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Alcohol + SOCl2 Without Base --> ???

Discussion in 'DAT Discussions' started by FROGGBUSTER, Jul 24, 2011.

  1. FROGGBUSTER

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    R-OH (primary or secondary) + SOCl2 (no base) --> R-SO2Cl + HCl

    And with base it's:

    R-OH + SOCl2 (Pyrimidine) --> R-Cl

    Is this correct?
     
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  3. wired202808

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    Primary and Secondary Alcohols Only

    R-OH + SOCl2 ---> R-Cl + SO2 + HCl

    I believe the answer is the same whether Pyrimidine is used or not. I've never seen SO2CL attached to anything.
     
  4. HannibalLecter

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    Hmm I was looking into this last night for frogger and I think you can attach thionyl chloride with primary and secondary alcohols without the addition of a base. Now the HCl leaves off as itself because it is more stable like that and you have the thionyl group attached to the oxygen. But, dont forget that the thionyl group is a good leaving group as itself with oxygen and this product is usually used for another subsequent reaction as an intermediate.

    And yes as Wired said, primary and secondary alcohols only due to steric hindrance.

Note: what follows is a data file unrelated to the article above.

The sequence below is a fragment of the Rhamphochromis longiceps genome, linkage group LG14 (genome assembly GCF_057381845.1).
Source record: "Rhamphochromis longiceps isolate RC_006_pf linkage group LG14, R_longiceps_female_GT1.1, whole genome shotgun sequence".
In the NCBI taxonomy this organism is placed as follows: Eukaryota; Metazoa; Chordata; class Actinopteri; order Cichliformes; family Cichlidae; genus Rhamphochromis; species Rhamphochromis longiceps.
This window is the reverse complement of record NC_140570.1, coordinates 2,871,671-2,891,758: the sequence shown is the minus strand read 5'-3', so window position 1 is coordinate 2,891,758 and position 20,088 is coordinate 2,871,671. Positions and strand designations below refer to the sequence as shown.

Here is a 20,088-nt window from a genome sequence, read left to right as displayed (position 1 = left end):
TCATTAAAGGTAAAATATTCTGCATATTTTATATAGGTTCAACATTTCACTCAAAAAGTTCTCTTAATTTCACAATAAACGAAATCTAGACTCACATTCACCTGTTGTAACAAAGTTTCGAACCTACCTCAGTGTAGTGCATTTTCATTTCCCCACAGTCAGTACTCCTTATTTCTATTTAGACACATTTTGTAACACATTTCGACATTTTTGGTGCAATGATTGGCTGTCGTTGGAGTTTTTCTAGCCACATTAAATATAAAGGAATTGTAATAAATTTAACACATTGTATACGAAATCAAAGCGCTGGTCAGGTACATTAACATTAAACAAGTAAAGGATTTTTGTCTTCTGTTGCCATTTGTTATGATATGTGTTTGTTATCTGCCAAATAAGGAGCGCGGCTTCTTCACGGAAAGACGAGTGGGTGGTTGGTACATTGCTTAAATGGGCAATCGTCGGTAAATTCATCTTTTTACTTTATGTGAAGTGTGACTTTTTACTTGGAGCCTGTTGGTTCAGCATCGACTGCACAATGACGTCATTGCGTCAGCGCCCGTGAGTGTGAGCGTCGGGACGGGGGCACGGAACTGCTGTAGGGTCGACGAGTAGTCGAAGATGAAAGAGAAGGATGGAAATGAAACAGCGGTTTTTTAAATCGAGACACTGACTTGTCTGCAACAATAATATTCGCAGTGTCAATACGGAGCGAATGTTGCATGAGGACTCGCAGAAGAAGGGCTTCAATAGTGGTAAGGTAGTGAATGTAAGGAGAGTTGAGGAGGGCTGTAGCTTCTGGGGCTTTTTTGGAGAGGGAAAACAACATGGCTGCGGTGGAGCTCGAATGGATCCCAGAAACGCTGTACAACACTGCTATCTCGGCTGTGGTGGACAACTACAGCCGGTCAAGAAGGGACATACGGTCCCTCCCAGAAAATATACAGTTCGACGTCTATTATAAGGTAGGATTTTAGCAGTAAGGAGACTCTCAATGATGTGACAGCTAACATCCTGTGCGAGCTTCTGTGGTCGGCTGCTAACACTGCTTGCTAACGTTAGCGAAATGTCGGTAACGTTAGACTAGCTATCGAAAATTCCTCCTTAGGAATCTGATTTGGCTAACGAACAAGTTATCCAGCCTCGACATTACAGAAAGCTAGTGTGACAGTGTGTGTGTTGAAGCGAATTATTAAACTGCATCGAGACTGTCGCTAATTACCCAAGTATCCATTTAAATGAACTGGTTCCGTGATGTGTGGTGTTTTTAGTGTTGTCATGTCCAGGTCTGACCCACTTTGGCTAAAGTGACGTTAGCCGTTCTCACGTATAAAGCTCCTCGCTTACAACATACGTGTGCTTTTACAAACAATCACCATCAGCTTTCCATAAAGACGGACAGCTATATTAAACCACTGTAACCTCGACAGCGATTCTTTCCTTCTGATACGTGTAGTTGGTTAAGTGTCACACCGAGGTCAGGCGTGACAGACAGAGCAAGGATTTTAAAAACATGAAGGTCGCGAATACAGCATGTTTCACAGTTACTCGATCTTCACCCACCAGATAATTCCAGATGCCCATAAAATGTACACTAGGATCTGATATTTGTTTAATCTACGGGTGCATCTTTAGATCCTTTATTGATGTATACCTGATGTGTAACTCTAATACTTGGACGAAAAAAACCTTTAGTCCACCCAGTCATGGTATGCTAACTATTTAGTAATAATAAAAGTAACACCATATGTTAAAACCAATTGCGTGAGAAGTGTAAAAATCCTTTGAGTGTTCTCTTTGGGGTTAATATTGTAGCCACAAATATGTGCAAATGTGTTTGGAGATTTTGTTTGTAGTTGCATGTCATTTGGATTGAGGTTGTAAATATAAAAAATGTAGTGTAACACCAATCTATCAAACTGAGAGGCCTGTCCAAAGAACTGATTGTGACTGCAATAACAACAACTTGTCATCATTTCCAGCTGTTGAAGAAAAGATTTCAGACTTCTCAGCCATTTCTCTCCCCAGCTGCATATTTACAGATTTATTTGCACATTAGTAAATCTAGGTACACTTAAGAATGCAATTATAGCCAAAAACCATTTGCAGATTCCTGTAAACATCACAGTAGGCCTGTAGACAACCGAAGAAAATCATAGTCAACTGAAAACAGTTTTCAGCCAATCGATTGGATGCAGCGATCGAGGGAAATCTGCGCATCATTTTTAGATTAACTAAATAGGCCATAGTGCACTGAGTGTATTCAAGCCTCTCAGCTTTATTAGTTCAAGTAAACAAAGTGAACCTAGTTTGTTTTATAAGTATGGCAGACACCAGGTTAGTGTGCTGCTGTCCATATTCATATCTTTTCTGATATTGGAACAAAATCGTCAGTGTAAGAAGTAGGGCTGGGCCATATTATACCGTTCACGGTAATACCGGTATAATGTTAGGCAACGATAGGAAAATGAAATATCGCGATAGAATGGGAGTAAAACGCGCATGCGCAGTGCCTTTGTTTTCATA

5. FROGGBUSTER

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    So was what I wrote in my original post correct?
     
  6. wired202808

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    Primary and Secondary Alcohols Only

    R-OH + SOCl2 ---> R-Cl + SO2 + HCl

    I believe the answer is the same whether Pyrimidine is used or not. I've never seen SO2CL attached to anything.
     
  7. FROGGBUSTER

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    I didn't ignore your first post. Hannibal seems to be saying otherwise; I'm trying to ask for clarification from him.
     
  8. Troyvdg

    Troyvdg Dentistry not Debtistry
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    R-OH (primary or secondary) + SOCl2 (no base) --> R-Cl + HCl

    And with base it's:


    R-OH + SOCl2 (Pyrimidine) --> R-Cl
    no HCl formed, instead pyrimidine is protinated

    both reactions will replace the alcohol with a halide without inversion. Pyrimidine acts as a base ("proton sponge") to prevent HCl from forming
     
  9. FROGGBUSTER

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    Hm, are you absolutely sure of this?

    The reason I'm asking is because Kaplan actually states: "R-OH + SOCl2 --> R-SO2Cl + HCl" in its Subject Test #2.

    I too thought Cl replaced the OH in both cases until I read that...
     
  10. Troyvdg

    Troyvdg Dentistry not Debtistry
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    I'm 100% sure. I have emailed kaplan so many times about errors in their subject tests regarding orgo...clearly the makers of those tests never mastered the subject before they started writing questions about it


    for example. what happens when you add SOCl2 with a carboxylic acid? ...you form an acid halide. you don't form a carbonyl with SOCl2 attached.

    or when you want to make a gringard from an alcohol, before the addition of magnesium, you can add SOCl2, you don't get a carbon with SOCl2 attached, you get a halide
     
    #9 Troyvdg, Jul 24, 2011
    Last edited: Jul 24, 2011